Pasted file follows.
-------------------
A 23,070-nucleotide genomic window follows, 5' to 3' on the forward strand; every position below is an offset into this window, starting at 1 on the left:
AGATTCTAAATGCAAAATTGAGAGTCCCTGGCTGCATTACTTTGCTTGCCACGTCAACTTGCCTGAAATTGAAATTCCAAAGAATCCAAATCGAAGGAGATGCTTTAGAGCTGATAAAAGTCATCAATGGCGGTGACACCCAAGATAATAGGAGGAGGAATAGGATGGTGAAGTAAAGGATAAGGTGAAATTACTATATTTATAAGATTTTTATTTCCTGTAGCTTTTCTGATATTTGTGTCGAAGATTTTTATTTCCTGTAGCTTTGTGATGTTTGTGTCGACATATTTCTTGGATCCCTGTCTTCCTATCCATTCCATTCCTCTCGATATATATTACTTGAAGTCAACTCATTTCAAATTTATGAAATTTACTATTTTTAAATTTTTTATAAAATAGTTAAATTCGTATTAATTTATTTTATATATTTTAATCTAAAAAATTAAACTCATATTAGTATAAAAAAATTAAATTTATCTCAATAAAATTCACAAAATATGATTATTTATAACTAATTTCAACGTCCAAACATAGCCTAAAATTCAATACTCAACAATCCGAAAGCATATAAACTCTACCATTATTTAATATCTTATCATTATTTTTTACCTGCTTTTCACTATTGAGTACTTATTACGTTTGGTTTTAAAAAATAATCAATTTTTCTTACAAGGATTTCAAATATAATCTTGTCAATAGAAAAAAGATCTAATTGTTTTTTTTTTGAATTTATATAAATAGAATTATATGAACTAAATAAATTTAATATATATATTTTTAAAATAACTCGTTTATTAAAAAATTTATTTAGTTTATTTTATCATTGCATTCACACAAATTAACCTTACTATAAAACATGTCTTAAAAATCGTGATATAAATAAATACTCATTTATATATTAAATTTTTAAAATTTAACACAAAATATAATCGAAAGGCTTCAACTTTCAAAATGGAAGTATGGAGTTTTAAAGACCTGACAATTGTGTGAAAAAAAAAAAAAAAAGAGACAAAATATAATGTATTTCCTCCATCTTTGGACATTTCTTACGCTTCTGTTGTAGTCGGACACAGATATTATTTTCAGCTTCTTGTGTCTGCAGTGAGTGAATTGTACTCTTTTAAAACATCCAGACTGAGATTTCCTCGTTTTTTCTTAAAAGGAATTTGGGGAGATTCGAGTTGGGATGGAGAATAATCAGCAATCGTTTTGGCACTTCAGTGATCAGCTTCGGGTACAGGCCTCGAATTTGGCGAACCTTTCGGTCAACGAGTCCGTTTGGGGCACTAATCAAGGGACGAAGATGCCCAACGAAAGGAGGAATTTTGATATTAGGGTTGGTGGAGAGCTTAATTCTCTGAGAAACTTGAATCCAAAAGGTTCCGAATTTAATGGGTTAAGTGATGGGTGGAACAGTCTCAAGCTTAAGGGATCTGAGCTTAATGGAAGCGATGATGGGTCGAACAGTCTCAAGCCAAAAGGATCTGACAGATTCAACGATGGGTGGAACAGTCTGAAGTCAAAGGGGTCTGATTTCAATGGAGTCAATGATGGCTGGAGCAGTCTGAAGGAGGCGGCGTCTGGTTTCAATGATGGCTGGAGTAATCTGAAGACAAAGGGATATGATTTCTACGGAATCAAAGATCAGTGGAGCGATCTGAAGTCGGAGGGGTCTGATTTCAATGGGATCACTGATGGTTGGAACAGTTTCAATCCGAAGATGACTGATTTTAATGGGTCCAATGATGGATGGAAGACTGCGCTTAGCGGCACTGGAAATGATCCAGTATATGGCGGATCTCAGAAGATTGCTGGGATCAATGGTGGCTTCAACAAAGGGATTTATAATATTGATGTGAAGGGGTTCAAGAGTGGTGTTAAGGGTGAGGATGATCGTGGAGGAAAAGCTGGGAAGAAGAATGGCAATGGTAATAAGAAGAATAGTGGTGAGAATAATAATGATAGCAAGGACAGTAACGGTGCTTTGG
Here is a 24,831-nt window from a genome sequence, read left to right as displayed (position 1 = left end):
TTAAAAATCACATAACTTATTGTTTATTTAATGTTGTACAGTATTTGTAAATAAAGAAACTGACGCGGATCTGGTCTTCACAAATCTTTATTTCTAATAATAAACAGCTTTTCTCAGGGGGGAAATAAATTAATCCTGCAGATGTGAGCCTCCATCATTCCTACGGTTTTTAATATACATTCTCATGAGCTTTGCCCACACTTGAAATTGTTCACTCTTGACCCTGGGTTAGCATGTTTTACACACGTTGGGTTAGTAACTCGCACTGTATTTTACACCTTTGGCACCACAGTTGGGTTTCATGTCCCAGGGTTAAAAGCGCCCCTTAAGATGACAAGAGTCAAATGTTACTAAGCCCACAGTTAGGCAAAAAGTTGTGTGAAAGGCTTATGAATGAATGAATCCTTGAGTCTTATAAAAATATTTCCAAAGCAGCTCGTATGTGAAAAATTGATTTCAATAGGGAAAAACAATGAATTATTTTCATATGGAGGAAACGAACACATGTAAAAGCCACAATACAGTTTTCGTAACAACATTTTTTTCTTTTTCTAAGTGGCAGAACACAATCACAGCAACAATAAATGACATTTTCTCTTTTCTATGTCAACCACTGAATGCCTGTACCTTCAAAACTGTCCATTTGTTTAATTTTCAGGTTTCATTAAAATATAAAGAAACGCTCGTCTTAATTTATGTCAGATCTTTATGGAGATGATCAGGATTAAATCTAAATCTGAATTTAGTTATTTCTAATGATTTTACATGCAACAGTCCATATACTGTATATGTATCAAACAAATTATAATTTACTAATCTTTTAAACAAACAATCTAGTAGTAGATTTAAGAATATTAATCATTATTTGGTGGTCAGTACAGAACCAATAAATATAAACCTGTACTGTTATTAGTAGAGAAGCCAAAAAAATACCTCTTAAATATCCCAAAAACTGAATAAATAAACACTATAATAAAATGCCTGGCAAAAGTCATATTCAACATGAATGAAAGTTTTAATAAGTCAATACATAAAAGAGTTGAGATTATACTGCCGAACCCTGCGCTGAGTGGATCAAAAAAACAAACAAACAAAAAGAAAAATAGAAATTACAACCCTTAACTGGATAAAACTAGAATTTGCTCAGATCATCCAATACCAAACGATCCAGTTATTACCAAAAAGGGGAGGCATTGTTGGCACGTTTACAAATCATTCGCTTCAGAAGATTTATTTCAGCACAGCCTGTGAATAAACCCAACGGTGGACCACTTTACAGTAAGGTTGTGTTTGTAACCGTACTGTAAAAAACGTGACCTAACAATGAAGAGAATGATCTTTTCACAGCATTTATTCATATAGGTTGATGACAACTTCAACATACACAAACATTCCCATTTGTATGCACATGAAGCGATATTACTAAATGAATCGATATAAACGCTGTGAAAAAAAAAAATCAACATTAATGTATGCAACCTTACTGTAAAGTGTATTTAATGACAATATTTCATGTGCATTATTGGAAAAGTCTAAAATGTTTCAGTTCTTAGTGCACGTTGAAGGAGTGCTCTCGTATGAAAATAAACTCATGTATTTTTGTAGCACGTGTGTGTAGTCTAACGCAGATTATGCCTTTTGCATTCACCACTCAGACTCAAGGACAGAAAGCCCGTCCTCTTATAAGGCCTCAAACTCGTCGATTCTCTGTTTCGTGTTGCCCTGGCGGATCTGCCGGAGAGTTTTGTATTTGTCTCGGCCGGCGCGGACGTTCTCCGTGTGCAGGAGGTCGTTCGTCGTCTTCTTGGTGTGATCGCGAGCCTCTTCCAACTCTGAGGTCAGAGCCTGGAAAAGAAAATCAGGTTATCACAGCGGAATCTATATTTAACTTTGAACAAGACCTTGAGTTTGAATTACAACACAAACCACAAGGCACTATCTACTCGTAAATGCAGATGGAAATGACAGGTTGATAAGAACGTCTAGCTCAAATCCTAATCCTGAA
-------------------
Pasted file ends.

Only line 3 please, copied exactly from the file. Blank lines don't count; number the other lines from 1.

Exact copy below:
Here is a 24,831-nt window from a genome sequence, read left to right as displayed (position 1 = left end):